Persona 4 Arena Ultimax, sequel to Persona 3, Persona 4, and Persona 4 Arena, is a fighting game. However, unlike many fighting games, it comes with a robust story in the form of a 14-hour visual novel. And since we’ve looked at Ultimax as a fighting game already, it’s only fair we look at it as a visual novel as well.
If there was one problem with Arena‘s story mode, it was that each character’s story contradicted all the others in what happened. After all, in Arena first game, the loser of any battle was forced to remain locked in the area he or she lost in. Thus, anyone who lost couldn’t continue on toward the end of the game.
Ultimax largely fixes this by having only two possible ways the story could go: The Persona 3 route or the Persona 4 route. As you play either of the two versions of the story, the game constantly boots you back to the main story tree after major events, making you play through what the other characters were doing at the same time. Once you have the whole cast caught up, you then unlock the next set of scenes and repeat the process. It makes for a bigger plot where everyone has something to do and it works well overall.
While all the characters from Persona 3 and 4 have roles to play in both versions of the story, the central heroes change depending on which story version you choose. And as the game makes you cover the Persona 4 route first, let’s do the same here.
In the Persona 4 telling of the story, occurring a few days after the events of Arena, Yu stays up to watch the midnight channel. He is shocked to find that immediately after it showcases them all in another fighting tournament, the moon turns red and all electronics stop working.
Moreover, as no one but Yosuke and he even thought to check out the midnight channel, the investigation team is spread out all over the city with no way to contact each other. Chie is walking her dog, Rise is coming home from a late practice, Naoto is at the police station, and the others are at their homes. Thus, the first part of the story is the group wandering through the shadow-twisted town, hunting for each other before converging on their school which has been transformed into a giant, ominous tower.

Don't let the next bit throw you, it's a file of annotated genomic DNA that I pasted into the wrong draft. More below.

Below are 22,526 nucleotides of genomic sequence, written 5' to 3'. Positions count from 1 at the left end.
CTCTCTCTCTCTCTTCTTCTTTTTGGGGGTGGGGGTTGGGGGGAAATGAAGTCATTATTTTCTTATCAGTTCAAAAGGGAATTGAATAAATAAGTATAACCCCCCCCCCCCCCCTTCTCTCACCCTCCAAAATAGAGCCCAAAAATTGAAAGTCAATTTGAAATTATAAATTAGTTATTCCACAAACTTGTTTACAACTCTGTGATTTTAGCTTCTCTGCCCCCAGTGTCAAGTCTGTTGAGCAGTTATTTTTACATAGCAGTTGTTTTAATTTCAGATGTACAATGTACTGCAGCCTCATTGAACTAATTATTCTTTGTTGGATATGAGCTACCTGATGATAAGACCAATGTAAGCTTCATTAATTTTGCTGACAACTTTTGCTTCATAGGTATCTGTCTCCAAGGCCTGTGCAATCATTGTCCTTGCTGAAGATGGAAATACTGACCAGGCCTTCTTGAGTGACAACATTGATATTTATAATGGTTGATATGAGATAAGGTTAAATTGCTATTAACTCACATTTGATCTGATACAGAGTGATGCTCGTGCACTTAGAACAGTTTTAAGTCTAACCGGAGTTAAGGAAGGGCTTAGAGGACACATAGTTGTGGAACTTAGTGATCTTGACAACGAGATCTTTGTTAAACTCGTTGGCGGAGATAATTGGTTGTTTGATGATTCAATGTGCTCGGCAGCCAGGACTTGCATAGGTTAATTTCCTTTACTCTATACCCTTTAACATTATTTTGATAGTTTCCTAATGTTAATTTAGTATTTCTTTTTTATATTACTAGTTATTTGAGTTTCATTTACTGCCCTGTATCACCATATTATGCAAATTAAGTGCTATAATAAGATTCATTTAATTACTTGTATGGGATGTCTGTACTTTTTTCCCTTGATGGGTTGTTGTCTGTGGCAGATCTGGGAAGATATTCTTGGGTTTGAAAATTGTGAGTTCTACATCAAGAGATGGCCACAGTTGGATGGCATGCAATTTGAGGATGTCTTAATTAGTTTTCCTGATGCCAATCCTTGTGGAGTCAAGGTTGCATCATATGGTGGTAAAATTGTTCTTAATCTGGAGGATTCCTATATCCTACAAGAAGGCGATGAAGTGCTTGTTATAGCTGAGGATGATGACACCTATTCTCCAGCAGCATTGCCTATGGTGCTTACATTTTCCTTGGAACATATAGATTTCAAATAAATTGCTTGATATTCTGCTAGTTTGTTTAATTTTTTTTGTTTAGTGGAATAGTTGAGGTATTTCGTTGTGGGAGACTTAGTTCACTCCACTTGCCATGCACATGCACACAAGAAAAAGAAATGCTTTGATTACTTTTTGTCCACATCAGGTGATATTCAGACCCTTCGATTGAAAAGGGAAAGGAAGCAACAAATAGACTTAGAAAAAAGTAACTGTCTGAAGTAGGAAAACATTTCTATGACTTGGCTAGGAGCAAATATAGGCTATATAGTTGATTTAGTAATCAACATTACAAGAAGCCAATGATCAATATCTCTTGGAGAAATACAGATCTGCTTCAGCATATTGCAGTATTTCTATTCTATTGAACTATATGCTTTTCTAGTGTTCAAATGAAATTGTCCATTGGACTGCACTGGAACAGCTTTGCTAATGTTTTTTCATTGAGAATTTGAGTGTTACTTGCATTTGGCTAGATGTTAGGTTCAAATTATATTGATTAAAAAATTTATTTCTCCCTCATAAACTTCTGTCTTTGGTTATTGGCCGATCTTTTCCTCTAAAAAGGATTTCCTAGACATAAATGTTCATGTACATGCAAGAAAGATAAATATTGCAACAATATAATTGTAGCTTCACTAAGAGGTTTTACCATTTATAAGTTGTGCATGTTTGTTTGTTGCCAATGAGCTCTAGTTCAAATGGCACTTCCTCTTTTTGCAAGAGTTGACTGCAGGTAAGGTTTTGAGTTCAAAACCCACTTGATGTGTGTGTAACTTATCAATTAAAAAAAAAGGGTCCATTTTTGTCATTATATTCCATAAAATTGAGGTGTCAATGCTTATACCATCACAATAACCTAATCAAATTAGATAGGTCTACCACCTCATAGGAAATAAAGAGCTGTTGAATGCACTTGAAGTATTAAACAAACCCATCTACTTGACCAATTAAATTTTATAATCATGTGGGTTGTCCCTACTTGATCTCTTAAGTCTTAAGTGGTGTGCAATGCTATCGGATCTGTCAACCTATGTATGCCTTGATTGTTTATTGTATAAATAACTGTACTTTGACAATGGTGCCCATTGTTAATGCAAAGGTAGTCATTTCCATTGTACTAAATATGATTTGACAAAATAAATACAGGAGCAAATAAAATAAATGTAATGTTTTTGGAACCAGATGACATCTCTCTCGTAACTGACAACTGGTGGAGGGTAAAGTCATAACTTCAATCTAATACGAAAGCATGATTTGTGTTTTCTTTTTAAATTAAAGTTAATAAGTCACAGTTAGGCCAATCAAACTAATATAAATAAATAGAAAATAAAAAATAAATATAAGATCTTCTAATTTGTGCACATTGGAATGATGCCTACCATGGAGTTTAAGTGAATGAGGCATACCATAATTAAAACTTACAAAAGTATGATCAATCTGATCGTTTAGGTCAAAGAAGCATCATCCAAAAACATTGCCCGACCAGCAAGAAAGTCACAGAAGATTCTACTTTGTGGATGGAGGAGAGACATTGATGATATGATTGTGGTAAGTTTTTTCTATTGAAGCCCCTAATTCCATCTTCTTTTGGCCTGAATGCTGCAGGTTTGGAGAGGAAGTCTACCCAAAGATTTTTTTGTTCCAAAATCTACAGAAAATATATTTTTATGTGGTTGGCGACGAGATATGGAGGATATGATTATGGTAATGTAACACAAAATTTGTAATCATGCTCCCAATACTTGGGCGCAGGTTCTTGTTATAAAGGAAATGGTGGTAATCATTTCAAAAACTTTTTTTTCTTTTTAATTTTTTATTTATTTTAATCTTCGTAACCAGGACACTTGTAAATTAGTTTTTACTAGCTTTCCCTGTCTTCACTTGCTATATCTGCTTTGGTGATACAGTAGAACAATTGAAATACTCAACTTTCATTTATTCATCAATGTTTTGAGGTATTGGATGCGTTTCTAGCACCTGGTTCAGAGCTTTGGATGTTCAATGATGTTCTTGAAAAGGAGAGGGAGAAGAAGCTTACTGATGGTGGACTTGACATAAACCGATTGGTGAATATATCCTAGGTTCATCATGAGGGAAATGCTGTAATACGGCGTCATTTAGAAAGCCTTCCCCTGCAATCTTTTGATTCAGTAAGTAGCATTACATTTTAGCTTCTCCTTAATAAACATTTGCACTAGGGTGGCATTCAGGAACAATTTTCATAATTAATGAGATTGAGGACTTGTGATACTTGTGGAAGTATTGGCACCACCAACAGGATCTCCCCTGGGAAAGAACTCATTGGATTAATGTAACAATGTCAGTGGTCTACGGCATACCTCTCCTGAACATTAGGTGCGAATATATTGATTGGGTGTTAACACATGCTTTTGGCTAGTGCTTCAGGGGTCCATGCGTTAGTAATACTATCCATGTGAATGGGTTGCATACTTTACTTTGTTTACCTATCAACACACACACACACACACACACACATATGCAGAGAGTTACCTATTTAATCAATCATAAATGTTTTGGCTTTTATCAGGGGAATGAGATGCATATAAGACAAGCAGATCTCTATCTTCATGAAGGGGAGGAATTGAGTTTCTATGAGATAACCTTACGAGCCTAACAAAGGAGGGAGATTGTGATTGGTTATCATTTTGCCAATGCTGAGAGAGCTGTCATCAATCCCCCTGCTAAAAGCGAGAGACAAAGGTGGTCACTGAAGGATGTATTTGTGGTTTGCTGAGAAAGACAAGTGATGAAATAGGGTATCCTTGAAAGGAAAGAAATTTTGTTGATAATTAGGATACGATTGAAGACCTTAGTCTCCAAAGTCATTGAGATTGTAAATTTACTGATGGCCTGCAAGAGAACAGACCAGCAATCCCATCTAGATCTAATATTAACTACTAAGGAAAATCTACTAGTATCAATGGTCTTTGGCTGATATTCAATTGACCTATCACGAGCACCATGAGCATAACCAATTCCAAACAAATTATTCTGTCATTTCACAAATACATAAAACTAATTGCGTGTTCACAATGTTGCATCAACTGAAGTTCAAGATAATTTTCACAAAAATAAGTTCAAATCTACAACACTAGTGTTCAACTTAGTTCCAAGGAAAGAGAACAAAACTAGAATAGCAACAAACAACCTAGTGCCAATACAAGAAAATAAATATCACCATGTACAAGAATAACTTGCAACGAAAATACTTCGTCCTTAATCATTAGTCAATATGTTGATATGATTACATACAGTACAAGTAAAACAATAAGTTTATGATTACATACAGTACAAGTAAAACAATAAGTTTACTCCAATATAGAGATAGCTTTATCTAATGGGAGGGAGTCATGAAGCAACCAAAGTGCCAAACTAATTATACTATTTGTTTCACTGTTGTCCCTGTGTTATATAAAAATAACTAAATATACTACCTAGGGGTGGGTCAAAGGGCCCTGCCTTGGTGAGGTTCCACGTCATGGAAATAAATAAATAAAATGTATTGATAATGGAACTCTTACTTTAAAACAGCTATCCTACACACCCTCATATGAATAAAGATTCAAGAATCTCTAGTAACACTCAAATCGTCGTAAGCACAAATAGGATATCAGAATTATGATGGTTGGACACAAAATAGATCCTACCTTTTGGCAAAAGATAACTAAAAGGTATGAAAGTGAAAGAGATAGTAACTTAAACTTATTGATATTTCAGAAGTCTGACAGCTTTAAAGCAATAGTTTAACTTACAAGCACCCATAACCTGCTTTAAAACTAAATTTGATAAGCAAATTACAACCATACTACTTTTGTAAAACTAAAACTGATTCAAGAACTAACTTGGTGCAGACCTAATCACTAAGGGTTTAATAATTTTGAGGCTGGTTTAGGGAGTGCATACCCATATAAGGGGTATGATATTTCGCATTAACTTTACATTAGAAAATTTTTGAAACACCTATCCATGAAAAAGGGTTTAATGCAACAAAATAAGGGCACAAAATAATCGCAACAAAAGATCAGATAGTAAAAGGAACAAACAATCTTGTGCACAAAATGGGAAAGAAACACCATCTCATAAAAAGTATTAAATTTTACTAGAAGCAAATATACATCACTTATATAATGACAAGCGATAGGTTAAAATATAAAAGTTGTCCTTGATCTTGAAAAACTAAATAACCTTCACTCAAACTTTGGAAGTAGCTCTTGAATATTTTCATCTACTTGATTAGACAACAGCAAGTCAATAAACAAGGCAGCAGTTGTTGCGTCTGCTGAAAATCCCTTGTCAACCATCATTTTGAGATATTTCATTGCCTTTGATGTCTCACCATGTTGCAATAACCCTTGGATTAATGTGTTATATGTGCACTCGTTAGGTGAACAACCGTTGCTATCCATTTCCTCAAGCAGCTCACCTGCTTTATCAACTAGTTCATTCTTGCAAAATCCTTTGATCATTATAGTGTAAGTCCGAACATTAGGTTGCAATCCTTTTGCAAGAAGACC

As the only new (non-DLC) playable Persona 4 character in the game, it’s no surprise that Rise is the Persona 4 character to get the most development in Ultimax. Throughout Persona 4 and Arena, Rise played the role of supporter to the group. However, during the events of Arena she is not only captured and rendered useless but is replaced by an evil fake as well. Thus, she feels more than a little pain and self-pity as, unable to contact the rest of the group because of telepathic interference and also unable to fight, she finds herself nearly powerless in Ultimax as well. Her internal rebellion against being helpless once again has not only personal ramifications for her character but also implications for her Persona. It’s some good character building that works in tandem with the end of her story arc in Persona 4.
Unfortunately, as the story goes on, the focus moves away from Rise and centres more on Yu. Yu, as the player character in Persona 4, doesn’t really have an independent personality. Rather, the player’s actions in the game define his personality. So when you don’t have full control over what he says and does, as is the case in Ultimax, he is particularly one-note — i.e., your stereotypical lawful-good hero. And while Sho, the villain of the story, is a lot of fun in his presentation and dialogue, even he can’t make Yu any less than bland.
The Persona 3 side of the story begins with the capture of the Persona 3 characters that appeared in Arena — namely Mitsuru, Aigis, Fuuka, and Akihiko. This means that the reserves need to be called in to mount a rescue — in this case Ken, Koromaru, Junpei, and Yukari. By removing Arena‘s Persona 3 characters from the first half of the story, the newcomers get to take center stage. Yukari and Junpei’s stories are largely comical as they encounter the various Persona 4 characters while they hunt for each other. It’s generally a lot of fun.